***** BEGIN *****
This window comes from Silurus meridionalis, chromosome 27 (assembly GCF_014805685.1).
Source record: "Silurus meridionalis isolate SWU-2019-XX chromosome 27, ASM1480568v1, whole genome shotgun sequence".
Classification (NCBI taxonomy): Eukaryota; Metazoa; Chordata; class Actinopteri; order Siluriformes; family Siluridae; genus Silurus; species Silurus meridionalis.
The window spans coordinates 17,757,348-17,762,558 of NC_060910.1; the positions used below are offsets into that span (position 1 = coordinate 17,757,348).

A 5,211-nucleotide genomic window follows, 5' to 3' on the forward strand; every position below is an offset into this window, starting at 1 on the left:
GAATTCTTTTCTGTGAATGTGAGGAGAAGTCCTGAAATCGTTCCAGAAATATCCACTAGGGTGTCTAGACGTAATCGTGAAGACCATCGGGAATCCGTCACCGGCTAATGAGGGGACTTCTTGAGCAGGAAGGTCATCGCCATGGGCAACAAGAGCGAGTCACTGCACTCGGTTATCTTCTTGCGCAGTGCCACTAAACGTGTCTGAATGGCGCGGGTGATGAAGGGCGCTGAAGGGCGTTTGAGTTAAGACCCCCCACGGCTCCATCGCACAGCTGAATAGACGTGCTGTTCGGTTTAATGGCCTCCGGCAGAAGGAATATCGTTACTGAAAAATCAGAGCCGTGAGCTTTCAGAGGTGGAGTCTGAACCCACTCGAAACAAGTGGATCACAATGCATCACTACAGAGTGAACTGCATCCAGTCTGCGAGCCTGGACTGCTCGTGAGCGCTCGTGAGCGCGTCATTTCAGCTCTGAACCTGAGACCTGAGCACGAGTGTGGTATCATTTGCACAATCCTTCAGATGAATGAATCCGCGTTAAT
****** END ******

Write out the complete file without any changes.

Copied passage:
This window comes from Silurus meridionalis, chromosome 27 (assembly GCF_014805685.1).
Source record: "Silurus meridionalis isolate SWU-2019-XX chromosome 27, ASM1480568v1, whole genome shotgun sequence".
Classification (NCBI taxonomy): Eukaryota; Metazoa; Chordata; class Actinopteri; order Siluriformes; family Siluridae; genus Silurus; species Silurus meridionalis.
The window spans coordinates 17,757,348-17,762,558 of NC_060910.1; the positions used below are offsets into that span (position 1 = coordinate 17,757,348).

A 5,211-nucleotide genomic window follows, 5' to 3' on the forward strand; every position below is an offset into this window, starting at 1 on the left:
GAATTCTTTTCTGTGAATGTGAGGAGAAGTCCTGAAATCGTTCCAGAAATATCCACTAGGGTGTCTAGACGTAATCGTGAAGACCATCGGGAATCCGTCACCGGCTAATGAGGGGACTTCTTGAGCAGGAAGGTCATCGCCATGGGCAACAAGAGCGAGTCACTGCACTCGGTTATCTTCTTGCGCAGTGCCACTAAACGTGTCTGAATGGCGCGGGTGATGAAGGGCGCTGAAGGGCGTTTGAGTTAAGACCCCCCACGGCTCCATCGCACAGCTGAATAGACGTGCTGTTCGGTTTAATGGCCTCCGGCAGAAGGAATATCGTTACTGAAAAATCAGAGCCGTGAGCTTTCAGAGGTGGAGTCTGAACCCACTCGAAACAAGTGGATCACAATGCATCACTACAGAGTGAACTGCATCCAGTCTGCGAGCCTGGACTGCTCGTGAGCGCTCGTGAGCGCGTCATTTCAGCTCTGAACCTGAGACCTGAGCACGAGTGTGGTATCATTTGCACAATCCTTCAGATGAATGAATCCGCGTTAAT